Want Your Kid to Get Faster?

Scott Klasen, MS, CSCS, Co-Owner, Peak Performance Training

If you are like most parents, the answer to this question is YES.  One of the biggest complaints I get from parents is that their kids are slow and lack agility when it comes to their athletic pursuits.  The question then becomes, what to do about it?  Most will want to send their child to one of the many high-performance training centers that offers speed, agility, and quickness camps, where they will practice moving their feet “faster” and, in turn, get faster on the court or field.  While this sounds good, the only problem is, all too often, it does not result in faster kids.

What you need to realize is that fast or quick feet does not automatically equal a fast athlete.  Quick feet are good when going barefoot on the beach on a 100 degree day, but not necessarily on the athletic field.  When it comes to increasing speed, it is not about how fast the feet move, but rather, how much force goes into the ground.  Think about an Olympic sprinter in the starting blocks.  When the gun goes off, if they are not ready to push back (apply force) against the blocks at precisely the right time, they will be left behind, regardless of how fast their feet can move.  The bottom line is, the more force an athlete can apply, the faster he or she will be.

So the real key to developing speed and agility actually turns out to be working on lower body strength and power – specifically, single-leg strength and single-leg stability.  Lunges, single-leg squats, and step-ups are prime examples we use to get athletes stronger and faster.  For example, take the game of football.  In order for an NFL running back to elude a defender, he must be able to accelerate, decelerate and then accelerate again, often times over and over in succession.  This does not happen because of “quick” feet gained by using an agility ladder.  It happens because this individual has taken the time to develop the leg strength required to apply the force to the ground needed to accelerate, then decelerate their body using high levels of eccentric strength, and then apply force again to accelerate, all in split-fire rapid succession.  This is what true speed, agility, and quickness is all about!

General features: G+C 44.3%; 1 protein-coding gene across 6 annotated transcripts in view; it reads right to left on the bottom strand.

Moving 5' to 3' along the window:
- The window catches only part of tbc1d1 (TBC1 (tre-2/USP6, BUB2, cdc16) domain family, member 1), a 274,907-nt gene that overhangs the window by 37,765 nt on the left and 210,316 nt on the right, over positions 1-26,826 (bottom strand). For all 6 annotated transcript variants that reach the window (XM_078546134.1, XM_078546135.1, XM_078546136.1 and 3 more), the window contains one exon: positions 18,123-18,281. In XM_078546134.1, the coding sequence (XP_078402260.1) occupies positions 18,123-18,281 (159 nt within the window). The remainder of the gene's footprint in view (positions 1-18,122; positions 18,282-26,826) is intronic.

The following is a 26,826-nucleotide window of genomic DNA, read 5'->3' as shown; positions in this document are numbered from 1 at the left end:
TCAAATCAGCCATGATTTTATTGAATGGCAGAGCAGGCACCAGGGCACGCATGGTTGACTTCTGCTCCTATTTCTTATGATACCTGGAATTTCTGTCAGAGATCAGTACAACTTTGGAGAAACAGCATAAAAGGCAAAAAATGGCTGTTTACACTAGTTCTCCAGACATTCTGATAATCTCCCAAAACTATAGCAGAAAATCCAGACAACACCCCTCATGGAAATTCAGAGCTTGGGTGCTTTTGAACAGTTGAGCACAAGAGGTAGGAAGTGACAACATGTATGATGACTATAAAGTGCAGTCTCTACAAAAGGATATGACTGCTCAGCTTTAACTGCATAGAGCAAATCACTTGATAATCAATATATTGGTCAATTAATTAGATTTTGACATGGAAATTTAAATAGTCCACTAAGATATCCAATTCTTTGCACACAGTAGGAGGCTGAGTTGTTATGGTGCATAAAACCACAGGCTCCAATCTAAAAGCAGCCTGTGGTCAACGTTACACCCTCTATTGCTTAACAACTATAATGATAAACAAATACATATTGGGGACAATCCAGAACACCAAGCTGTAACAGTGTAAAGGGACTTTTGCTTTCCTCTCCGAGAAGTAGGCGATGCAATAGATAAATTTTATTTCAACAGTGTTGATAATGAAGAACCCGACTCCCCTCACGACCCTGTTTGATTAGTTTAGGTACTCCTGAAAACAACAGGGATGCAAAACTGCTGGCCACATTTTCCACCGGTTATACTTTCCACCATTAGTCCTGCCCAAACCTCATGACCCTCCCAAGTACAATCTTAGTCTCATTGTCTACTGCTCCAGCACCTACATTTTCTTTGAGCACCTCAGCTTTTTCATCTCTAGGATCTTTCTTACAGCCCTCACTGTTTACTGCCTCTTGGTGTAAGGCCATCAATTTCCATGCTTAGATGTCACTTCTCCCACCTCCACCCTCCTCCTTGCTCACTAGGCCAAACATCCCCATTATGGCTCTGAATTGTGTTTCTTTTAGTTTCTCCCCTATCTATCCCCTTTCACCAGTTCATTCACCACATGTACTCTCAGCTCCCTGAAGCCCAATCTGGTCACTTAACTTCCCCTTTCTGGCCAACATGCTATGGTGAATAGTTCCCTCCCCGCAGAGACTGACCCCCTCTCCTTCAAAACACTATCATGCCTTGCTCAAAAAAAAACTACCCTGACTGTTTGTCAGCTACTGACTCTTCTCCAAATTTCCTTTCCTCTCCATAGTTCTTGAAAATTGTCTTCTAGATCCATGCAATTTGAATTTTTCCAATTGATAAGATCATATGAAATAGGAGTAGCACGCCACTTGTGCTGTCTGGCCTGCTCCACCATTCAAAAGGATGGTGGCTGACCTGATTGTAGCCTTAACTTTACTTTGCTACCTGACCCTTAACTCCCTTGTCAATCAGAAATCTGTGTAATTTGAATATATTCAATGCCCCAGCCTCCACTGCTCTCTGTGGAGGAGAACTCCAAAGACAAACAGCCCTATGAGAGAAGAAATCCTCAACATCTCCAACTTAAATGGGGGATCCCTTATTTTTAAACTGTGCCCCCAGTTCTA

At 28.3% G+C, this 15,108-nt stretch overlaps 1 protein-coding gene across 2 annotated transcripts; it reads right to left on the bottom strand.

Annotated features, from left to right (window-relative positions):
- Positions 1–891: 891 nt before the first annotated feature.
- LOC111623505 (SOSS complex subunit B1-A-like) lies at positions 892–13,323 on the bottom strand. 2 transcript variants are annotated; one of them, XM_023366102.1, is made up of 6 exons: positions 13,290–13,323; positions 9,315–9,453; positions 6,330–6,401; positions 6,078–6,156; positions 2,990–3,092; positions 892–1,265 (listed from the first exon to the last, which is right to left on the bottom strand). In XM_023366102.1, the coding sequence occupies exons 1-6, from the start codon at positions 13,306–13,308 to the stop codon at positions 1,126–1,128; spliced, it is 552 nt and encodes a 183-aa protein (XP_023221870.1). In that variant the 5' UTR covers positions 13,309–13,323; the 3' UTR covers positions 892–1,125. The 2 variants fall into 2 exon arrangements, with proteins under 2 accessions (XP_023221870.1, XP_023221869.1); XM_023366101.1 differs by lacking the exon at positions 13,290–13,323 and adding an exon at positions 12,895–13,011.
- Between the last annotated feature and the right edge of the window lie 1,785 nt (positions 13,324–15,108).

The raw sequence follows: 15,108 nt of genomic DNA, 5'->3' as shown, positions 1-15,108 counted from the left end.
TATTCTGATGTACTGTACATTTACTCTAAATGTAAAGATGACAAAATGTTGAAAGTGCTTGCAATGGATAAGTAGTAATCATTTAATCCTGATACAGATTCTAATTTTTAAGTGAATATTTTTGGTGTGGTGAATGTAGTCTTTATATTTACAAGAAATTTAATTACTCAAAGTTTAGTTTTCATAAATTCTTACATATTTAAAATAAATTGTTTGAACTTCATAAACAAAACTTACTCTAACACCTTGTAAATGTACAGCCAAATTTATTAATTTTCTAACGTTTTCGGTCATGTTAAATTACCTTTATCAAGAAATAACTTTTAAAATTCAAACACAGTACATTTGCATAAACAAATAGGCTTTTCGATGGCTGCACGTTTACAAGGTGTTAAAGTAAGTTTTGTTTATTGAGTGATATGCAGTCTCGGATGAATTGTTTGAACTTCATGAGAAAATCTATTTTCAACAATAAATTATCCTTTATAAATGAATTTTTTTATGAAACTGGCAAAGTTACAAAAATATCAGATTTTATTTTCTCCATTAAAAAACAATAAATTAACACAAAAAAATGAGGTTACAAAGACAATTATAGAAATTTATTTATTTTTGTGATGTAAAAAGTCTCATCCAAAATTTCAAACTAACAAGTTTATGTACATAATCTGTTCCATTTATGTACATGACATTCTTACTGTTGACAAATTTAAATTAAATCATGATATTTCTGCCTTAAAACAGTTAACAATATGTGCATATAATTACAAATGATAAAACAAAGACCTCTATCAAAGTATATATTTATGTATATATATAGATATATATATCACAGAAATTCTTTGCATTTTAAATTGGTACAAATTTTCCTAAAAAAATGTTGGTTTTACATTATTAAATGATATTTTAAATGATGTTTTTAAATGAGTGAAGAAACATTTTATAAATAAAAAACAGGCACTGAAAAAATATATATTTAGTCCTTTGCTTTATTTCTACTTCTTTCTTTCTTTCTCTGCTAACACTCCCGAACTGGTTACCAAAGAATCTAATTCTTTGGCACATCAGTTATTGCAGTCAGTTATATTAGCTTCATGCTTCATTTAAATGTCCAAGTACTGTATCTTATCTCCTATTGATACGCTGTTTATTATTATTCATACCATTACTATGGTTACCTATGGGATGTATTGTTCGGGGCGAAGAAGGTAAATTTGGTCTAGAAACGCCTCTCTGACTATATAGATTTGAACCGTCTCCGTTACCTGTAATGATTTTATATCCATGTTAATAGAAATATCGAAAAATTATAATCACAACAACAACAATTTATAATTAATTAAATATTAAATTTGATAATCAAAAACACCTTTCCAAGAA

Now it is not my intention to imply that “speed” camps are bad or a waste of time for kids, but rather, point out the fact that they are just one piece of the speed puzzle.  After all, we offer these camps too and not only are they fun for the kids, they are a ton of fun for us to run as well!  Besides the fun, camaraderie, and the chance to compete, a well-run speed camp will focus on improving your child’s sprint mechanics and the brain-to-muscle connection or neuromuscular coordination that are vital components to the overall speed, agility, and quickness picture.

However, realize that your kids can use agility ladders, power chutes, and speed harnesses all day long, but it is like the equivalent of putting high-performance racing tires on a Toyota Corolla.  You can do it, but until you address the real issues of horsepower, brakes, and the accelerator, you will not see much improvement in performance.  In the end, to become a faster, quicker, and more agile athlete, it all begins with lower body strength training.